Kotex was not the only iconic product that Kimberly-Clark developed from Cellucotton. After experimenting with a thin, flattened version of Cellucotton for possible use as gas mask filters, the company launched it in 1924 as a disposable makeup and cold-cream remover under the brand-name “Kleenex.” (Using “clean” as a base word, Kimberly-Clark employed the “K” and “ex” from Kotex.) When women started complaining about their husbands blowing their noses in their Kleenex, Kimberly-Clark repositioned the tissues as handkerchief alternatives that prevented the spread of germs.
Joseph Hubertus Pilates, a German bodybuilder who worked as a circus performer and boxer in Great Britain, was interned as an enemy alien on the Isle of Man after the outbreak of World War I. Frail as a child, Pilates had taken up bodybuilding, martial arts and yoga to build his strength. During his more than three years at the internment camp, Pilates developed a regimen of muscle strengthening through slow and precise stretching and physical movements, which he called “Contrology.” He further aided rehabilitation of bed-ridden internees by rigging springs and straps to their headboards and footboards for resistance training. In 1925, he opened an exercise studio in New York City that taught the fitness techniques that would eventually bear his last name.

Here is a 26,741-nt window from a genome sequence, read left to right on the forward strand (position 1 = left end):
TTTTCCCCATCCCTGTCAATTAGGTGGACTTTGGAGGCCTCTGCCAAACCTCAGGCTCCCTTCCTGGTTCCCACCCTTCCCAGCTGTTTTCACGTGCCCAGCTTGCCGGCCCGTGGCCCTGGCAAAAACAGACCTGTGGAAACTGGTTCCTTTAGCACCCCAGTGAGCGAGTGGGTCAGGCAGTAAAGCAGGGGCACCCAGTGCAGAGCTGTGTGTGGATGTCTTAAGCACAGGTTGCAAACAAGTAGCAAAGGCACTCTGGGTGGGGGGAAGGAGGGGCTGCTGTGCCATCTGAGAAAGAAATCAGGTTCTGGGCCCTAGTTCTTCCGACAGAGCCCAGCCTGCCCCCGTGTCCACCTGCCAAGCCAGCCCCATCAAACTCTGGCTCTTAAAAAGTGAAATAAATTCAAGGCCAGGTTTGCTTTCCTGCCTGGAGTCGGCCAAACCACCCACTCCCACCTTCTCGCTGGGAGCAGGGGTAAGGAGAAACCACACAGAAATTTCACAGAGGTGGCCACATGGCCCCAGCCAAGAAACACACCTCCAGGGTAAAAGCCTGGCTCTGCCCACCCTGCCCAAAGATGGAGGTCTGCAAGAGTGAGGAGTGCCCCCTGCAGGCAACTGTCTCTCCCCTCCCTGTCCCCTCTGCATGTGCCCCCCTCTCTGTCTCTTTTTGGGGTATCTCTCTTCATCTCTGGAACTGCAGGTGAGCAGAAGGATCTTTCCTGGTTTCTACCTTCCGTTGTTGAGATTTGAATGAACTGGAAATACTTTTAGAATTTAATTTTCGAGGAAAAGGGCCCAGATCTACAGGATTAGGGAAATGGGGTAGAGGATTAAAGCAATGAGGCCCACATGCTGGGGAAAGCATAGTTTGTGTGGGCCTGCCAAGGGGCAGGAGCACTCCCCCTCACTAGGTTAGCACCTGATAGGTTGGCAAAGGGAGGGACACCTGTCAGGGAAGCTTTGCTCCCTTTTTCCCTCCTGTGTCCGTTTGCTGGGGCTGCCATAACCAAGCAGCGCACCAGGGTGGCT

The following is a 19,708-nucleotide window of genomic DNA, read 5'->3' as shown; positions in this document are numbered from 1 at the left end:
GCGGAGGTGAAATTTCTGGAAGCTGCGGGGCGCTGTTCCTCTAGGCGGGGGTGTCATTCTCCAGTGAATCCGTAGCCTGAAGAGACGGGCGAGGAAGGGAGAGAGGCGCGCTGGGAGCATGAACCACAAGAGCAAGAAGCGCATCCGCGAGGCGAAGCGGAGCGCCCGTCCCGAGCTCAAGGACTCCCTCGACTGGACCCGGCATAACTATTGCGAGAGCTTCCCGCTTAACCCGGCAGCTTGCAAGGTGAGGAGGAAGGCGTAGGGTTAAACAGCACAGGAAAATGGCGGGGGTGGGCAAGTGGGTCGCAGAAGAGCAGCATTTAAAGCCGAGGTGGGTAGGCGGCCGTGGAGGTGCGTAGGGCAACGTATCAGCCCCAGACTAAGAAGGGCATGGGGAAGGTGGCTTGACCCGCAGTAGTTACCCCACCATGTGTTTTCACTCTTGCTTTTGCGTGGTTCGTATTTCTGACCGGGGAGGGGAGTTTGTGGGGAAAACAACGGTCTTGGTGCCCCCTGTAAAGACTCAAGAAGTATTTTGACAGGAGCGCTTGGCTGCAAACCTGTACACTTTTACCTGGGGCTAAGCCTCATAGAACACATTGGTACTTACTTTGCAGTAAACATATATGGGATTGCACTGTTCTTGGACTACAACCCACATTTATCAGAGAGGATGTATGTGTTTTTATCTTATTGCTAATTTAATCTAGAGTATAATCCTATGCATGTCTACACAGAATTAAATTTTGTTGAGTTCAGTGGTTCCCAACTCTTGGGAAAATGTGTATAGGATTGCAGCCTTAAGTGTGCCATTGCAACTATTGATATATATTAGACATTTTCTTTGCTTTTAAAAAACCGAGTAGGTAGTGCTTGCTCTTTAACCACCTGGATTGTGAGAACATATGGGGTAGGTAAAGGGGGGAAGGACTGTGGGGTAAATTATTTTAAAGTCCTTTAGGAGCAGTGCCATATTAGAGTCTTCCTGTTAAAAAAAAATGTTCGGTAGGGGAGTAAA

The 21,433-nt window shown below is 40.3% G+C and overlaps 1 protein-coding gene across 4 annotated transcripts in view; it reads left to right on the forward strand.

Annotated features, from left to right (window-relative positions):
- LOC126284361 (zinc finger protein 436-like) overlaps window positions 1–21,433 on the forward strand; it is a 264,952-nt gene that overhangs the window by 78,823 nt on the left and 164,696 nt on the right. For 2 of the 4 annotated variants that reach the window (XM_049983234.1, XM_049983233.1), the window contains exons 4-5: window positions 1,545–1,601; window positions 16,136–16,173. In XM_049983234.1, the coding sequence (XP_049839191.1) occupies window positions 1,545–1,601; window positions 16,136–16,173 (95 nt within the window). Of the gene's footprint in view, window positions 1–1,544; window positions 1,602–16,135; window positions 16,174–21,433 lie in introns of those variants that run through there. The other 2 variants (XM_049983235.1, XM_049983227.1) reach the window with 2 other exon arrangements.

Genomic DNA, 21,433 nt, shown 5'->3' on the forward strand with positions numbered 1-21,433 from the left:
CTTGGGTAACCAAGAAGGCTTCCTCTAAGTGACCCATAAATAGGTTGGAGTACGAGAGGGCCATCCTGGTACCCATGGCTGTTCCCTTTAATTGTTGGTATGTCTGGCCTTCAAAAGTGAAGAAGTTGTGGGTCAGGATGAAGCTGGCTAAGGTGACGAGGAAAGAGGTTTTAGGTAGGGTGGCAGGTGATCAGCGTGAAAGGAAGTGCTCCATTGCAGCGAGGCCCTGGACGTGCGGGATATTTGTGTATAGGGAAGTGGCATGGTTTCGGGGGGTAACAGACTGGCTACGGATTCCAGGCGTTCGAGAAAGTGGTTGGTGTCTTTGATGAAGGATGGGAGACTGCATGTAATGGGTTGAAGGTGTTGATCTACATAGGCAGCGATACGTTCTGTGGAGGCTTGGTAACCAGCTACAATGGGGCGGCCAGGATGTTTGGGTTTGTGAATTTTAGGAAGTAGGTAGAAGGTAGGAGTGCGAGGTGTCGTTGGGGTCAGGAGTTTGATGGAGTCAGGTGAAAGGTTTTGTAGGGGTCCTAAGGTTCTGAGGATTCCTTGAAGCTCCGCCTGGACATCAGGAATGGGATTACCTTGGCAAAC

7. Stainless Steel
During the war, the British military was in search of harder alloys for their guns so they would be less susceptible to distortion from the heat and friction of firing. English metallurgist Harry Brearley discovered that adding chromium to molten iron produced steel that wouldn’t rust. Although stainless steel was not used for guns, its use during World War I to manufacture aircraft engines, mess kit silverware and medical instruments launched its popularity.
Although not called the zipper until the B.F. Goodrich Company coined the term in 1923, the “hookless fastener” was perfected by Gideon Sundback during World War I. The first major order of zippers came for money belts worn by soldiers and sailors who lacked uniform pockets. While buttons remained the convention on military uniforms during the war, zippers began to be sewn into the flying suits of aviators and took off in popularity in the 1920s.
Prior to World War I, wristwatches were worn almost exclusively by women as fashion accessories. Most men used pocket watches on chains as their time keepers, but they proved impractical in trench warfare. “It was a lot easier to wear a wristwatch than use a pocket watch in the heat of battle particularly for an officer who might have a sidearm in one hand and a whistle in another,” Casey says. Wristwatches also proved necessary for aviators who needed both hands at all times. After proving their utility in warfare, wristwatches gained acceptance as a men’s fashion accessory.
Fewer than 15 years after Orville Wright soared over the dunes of Kitty Hawk, he participated in the American military’s first experiments with unmanned aircraft. Charles Kettering supervised the experiments and, in 1918, successfully tested an unmanned aerial torpedo that could strike a target at a distance of 75 miles. Launched by a dolly-and-track system, the “Kettering Bug” consisted of a papier-mâché fuselage and cardboard wings. It relied on a barometer and gyroscope for guidance. The war ended, however, before it could be ready for combat.